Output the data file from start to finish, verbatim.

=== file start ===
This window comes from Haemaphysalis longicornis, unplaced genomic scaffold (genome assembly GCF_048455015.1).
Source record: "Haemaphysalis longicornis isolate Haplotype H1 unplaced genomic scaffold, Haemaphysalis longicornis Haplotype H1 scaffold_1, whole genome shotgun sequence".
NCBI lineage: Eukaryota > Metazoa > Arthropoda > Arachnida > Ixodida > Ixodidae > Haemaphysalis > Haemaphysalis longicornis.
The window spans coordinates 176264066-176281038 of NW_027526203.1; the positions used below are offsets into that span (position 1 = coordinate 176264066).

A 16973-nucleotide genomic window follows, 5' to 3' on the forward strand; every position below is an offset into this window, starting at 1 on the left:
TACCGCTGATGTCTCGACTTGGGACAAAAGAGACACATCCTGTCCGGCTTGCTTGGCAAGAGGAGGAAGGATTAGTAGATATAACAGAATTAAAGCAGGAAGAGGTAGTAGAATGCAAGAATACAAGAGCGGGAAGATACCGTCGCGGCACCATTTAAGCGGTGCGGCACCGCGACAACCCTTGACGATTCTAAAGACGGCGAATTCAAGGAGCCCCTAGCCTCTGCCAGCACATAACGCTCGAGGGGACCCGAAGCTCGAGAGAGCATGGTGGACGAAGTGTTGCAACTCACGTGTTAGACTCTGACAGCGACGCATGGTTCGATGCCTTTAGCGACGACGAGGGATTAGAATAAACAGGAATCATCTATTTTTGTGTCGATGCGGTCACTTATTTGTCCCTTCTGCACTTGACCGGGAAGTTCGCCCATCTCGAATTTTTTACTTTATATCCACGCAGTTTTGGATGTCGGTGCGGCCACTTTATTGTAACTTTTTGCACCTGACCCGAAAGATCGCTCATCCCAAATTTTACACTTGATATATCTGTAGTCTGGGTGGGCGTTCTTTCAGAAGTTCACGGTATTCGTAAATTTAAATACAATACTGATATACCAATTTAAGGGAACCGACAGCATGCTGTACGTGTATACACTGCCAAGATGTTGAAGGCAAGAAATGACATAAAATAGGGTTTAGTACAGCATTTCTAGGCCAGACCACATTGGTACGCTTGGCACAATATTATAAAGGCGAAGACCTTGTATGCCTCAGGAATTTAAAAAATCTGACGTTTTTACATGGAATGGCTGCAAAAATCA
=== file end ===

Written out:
This window comes from Haemaphysalis longicornis, unplaced genomic scaffold (genome assembly GCF_048455015.1).
Source record: "Haemaphysalis longicornis isolate Haplotype H1 unplaced genomic scaffold, Haemaphysalis longicornis Haplotype H1 scaffold_1, whole genome shotgun sequence".
NCBI lineage: Eukaryota > Metazoa > Arthropoda > Arachnida > Ixodida > Ixodidae > Haemaphysalis > Haemaphysalis longicornis.
The window spans coordinates 176264066-176281038 of NW_027526203.1; the positions used below are offsets into that span (position 1 = coordinate 176264066).

A 16973-nucleotide genomic window follows, 5' to 3' on the forward strand; every position below is an offset into this window, starting at 1 on the left:
TACCGCTGATGTCTCGACTTGGGACAAAAGAGACACATCCTGTCCGGCTTGCTTGGCAAGAGGAGGAAGGATTAGTAGATATAACAGAATTAAAGCAGGAAGAGGTAGTAGAATGCAAGAATACAAGAGCGGGAAGATACCGTCGCGGCACCATTTAAGCGGTGCGGCACCGCGACAACCCTTGACGATTCTAAAGACGGCGAATTCAAGGAGCCCCTAGCCTCTGCCAGCACATAACGCTCGAGGGGACCCGAAGCTCGAGAGAGCATGGTGGACGAAGTGTTGCAACTCACGTGTTAGACTCTGACAGCGACGCATGGTTCGATGCCTTTAGCGACGACGAGGGATTAGAATAAACAGGAATCATCTATTTTTGTGTCGATGCGGTCACTTATTTGTCCCTTCTGCACTTGACCGGGAAGTTCGCCCATCTCGAATTTTTTACTTTATATCCACGCAGTTTTGGATGTCGGTGCGGCCACTTTATTGTAACTTTTTGCACCTGACCCGAAAGATCGCTCATCCCAAATTTTACACTTGATATATCTGTAGTCTGGGTGGGCGTTCTTTCAGAAGTTCACGGTATTCGTAAATTTAAATACAATACTGATATACCAATTTAAGGGAACCGACAGCATGCTGTACGTGTATACACTGCCAAGATGTTGAAGGCAAGAAATGACATAAAATAGGGTTTAGTACAGCATTTCTAGGCCAGACCACATTGGTACGCTTGGCACAATATTATAAAGGCGAAGACCTTGTATGCCTCAGGAATTTAAAAAATCTGACGTTTTTACATGGAATGGCTGCAAAAATCA